If you ask someone on the street whether a corporation is a person, most would laugh and say, “No, of course not!” But on Jan. 21, a 5-4 majority of unelected Supreme Court justices both expanded the free speech rights of corporations under the First Amendment to spend unlimited money for or against candidates in elections and further entrenched the controversial legal doctrine of “corporate personhood” as the law of the land.
Corporations are artificial entities created by people through charters for specific economic purposes granted by states and subject to state and federal laws. Throughout the 19th century, corporations unsuccessfully attempted through the Supreme Court to get out from under government regulation and accountability to the people. Then, finally, in 1886, in a case about taxes, the court asserted without explanation that the 14th Amendment that had been ratified in 1868 to guarantee equal protection and citizenship rights to all persons born or naturalized in the United States was expanded to include corporations. Corporations got rights and protection under the Constitution at a time when all women, all Native Americans and most African-American men had no right to vote.
Almost a century later, in 1976, the “corporate person” found its voice when the Supreme Court ruled that corporate money equaled speech under the First Amendment. Money began to flow into political campaigns. In response, state legislatures and Congress moved to enact laws to regulate corporate money in politics. But now this recent Supreme Court opinion has overturned these laws.
If this case were about campaign finance or free speech, it would probably not affect Maine’s state elections, because we have always allowed corporations to donate to campaigns, and they have not directly done that to a significant extent. It could affect congressional campaigns, because the big national corporations have more interest in those. For example, they may choose to target Rep. Mike Michaud, who is a strong leader in Congress for fair trade, which is anathema to our large corporations.
However, the case is not truly about campaign finance or free speech. As Jeffrey Clements, a lawyer, points out in “Beyond Citizens United v. FEC: Re-Examining Corporate Rights,” since the 1970s, corporations have aggressively used the First Amendment to strike down state and federal laws from “those concerning clean air and fair elections; to environmental protection and energy; to tobacco, alcohol, pharmaceuticals and health care; to consumer protection, lottery and gambling; to race relations and much more.”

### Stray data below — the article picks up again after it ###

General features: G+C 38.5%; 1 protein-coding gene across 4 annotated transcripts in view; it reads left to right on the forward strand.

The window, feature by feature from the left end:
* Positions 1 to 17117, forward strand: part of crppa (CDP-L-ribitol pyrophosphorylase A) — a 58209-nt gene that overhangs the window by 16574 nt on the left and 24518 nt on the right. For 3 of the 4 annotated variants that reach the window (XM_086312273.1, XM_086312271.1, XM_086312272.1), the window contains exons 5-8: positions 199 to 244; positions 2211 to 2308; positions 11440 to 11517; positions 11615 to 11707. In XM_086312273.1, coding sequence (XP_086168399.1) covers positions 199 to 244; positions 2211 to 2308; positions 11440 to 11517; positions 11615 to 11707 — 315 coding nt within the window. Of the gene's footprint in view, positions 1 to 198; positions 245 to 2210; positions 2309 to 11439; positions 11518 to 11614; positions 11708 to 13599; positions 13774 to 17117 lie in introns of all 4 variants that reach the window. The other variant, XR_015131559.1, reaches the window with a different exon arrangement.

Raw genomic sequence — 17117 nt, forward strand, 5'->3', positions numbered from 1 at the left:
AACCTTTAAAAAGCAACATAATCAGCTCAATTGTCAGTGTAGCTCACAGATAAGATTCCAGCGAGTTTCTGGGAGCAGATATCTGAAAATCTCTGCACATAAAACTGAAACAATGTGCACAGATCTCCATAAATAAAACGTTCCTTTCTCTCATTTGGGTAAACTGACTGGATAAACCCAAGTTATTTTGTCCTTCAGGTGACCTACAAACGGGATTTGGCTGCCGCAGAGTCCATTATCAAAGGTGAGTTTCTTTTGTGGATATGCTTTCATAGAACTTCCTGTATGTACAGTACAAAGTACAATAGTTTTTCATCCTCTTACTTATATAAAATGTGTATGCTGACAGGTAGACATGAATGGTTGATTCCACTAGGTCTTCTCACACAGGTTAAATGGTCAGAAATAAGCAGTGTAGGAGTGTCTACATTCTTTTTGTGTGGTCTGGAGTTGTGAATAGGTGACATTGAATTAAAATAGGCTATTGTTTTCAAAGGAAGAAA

Once corporations became “people,” their lawyers began to get more “rights” for them. In 1893, corporations were granted “due process” under the 5th Amendment; in 1906, they got 4th Amendment search and seizure protections; in 1922 they got the “takings” clause of the 5th Amendment in which a regulatory law is deemed a “takings.” A fundamental doctrine of all free trade agreements allows multinational corporations to sue a national government for federal or state regulations that affect or “take” their future profits. In all of these areas, Maine is as affected as every other state.
In anticipation of this ruling, a broad and deep coalition experienced with this issue formed the Campaign to Legalize Democracy with a call to amend the Constitution. One hour after the Supreme Court opinion was released, the campaign launched the “Move to Amend” Web site calling for people to support an amendment to firmly establish that money is not speech and that human beings, not corporations, are persons entitled to constitutional rights. Other campaigns are focused solely on denying or limiting corporations’ First Amendment rights and limiting money in politics. These are only half measures.
A constitutional amendment is needed to deny corporations personhood and thereby strip corporations of all constitutional rights conferred on them piecemeal by the Supreme Court over the decades. More than 50,000 people have already signed the petition for amendment. Please join this movement to take back our democracy by going to www.movetoamend.org and signing the petition.
Matt Clarke of Rockland is a member of the Alliance for Democracy and its local Maine chapter. He is offering a course (Capitalism’s Catastrophes: Causes and Cures) at Coastal Senior College in Camden, which will begin on March 24 with a free session on these Supreme Court cases and personhood. He can be reached at firstname.lastname@example.org.